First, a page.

According to The Center On The Developing Child at Harvard, recent advances in the science of brain development offer an unprecedented opportunity to solve some of society’s most challenging problems, from widening disparities in school achievement and economic productivity to costly health problems across the lifespan. Understanding how the experiences children have starting at birth, even prenatally, affect lifelong outcomes—combined with new knowledge about the core capabilities adults need to thrive as parents and in the workplace—provides a strong foundation upon which policymakers and civic leaders can design a shared and more effective agenda.
The science of child development and the core capabilities of adults point to a set of “design principles” that policymakers and practitioners in many different sectors can use to improve outcomes for children and families. That is, to be maximally effective, policies and services should:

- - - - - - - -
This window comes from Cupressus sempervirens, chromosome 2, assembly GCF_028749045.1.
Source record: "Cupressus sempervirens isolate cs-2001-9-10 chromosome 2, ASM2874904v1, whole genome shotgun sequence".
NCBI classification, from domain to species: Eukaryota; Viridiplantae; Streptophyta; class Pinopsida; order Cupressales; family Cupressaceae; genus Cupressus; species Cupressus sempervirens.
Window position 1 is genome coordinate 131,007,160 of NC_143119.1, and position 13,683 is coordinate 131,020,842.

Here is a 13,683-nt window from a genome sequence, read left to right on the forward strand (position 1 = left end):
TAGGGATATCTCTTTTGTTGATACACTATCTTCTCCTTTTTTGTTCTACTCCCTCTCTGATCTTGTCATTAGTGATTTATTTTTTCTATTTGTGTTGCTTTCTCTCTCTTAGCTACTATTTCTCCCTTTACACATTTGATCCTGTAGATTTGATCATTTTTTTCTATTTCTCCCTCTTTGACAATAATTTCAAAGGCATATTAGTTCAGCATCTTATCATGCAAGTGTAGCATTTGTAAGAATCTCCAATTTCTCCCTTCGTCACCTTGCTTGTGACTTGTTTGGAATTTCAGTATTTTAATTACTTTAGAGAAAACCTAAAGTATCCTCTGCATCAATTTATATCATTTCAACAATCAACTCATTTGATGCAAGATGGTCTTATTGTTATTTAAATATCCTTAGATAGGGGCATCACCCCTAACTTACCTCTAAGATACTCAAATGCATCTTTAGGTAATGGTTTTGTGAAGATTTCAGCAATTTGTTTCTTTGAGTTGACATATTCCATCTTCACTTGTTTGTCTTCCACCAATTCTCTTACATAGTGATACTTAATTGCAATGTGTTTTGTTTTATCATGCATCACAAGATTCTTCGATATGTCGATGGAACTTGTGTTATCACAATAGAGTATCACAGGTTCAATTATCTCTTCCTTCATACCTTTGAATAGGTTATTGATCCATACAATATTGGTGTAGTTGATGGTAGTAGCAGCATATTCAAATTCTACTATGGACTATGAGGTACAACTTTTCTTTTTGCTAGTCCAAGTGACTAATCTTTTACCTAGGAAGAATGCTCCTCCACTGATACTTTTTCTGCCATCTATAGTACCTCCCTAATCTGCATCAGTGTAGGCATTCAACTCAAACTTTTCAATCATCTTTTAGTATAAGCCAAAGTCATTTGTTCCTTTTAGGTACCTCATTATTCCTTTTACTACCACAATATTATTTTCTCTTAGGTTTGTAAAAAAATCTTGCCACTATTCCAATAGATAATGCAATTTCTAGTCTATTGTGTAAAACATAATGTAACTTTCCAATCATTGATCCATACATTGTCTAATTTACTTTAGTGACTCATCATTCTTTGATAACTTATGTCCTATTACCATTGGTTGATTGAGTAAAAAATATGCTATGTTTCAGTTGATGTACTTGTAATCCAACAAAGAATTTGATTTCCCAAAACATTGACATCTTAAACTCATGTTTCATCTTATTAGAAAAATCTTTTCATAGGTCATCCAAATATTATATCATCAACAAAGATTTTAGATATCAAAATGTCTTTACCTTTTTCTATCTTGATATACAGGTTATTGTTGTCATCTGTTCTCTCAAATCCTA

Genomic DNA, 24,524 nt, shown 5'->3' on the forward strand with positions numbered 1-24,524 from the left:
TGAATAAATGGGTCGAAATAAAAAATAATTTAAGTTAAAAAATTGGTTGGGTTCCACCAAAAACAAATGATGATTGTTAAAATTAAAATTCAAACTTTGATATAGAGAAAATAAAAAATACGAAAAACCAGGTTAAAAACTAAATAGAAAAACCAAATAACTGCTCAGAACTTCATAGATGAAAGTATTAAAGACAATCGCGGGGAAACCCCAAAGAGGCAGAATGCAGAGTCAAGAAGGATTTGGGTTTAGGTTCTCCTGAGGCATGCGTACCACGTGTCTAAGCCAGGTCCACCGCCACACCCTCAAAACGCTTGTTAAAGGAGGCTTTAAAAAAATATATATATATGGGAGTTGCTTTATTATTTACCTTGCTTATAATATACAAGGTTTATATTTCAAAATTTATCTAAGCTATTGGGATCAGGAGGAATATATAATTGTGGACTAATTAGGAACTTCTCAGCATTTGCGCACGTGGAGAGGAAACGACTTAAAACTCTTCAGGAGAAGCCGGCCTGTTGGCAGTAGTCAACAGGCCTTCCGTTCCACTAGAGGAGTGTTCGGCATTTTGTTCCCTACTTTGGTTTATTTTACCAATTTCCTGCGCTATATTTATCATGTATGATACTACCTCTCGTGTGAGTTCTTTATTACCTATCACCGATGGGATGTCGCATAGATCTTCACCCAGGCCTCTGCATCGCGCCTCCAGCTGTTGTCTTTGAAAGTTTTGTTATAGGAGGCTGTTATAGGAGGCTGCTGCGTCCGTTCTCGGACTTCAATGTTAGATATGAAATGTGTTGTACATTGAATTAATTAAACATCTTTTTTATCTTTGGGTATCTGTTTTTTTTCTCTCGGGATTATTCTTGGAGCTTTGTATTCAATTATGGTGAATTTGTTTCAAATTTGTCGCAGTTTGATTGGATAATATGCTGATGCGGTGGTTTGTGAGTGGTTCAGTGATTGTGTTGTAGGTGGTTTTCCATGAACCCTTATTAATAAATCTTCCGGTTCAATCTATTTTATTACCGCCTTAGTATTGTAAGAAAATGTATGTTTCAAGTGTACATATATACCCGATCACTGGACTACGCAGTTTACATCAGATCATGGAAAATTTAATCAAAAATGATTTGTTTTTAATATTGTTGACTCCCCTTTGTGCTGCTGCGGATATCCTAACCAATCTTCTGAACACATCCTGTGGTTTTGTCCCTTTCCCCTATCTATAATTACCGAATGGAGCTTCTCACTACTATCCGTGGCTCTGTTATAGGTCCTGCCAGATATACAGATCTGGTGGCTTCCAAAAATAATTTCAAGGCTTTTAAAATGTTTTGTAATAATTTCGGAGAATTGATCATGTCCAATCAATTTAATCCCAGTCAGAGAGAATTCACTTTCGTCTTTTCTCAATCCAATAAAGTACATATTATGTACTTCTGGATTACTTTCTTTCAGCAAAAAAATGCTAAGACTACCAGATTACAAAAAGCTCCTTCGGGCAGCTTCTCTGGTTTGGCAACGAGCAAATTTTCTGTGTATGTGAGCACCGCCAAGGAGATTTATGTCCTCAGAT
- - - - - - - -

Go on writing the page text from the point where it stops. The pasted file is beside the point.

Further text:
- Support responsive relationships for children and adults.
- Strengthen core life skills.
- Reduce sources of stress in the lives of children and families.
These three principles can guide decision-makers as they choose among policy alternatives, design new approaches, and shift existing practice in ways that will best support building healthy brains and bodies.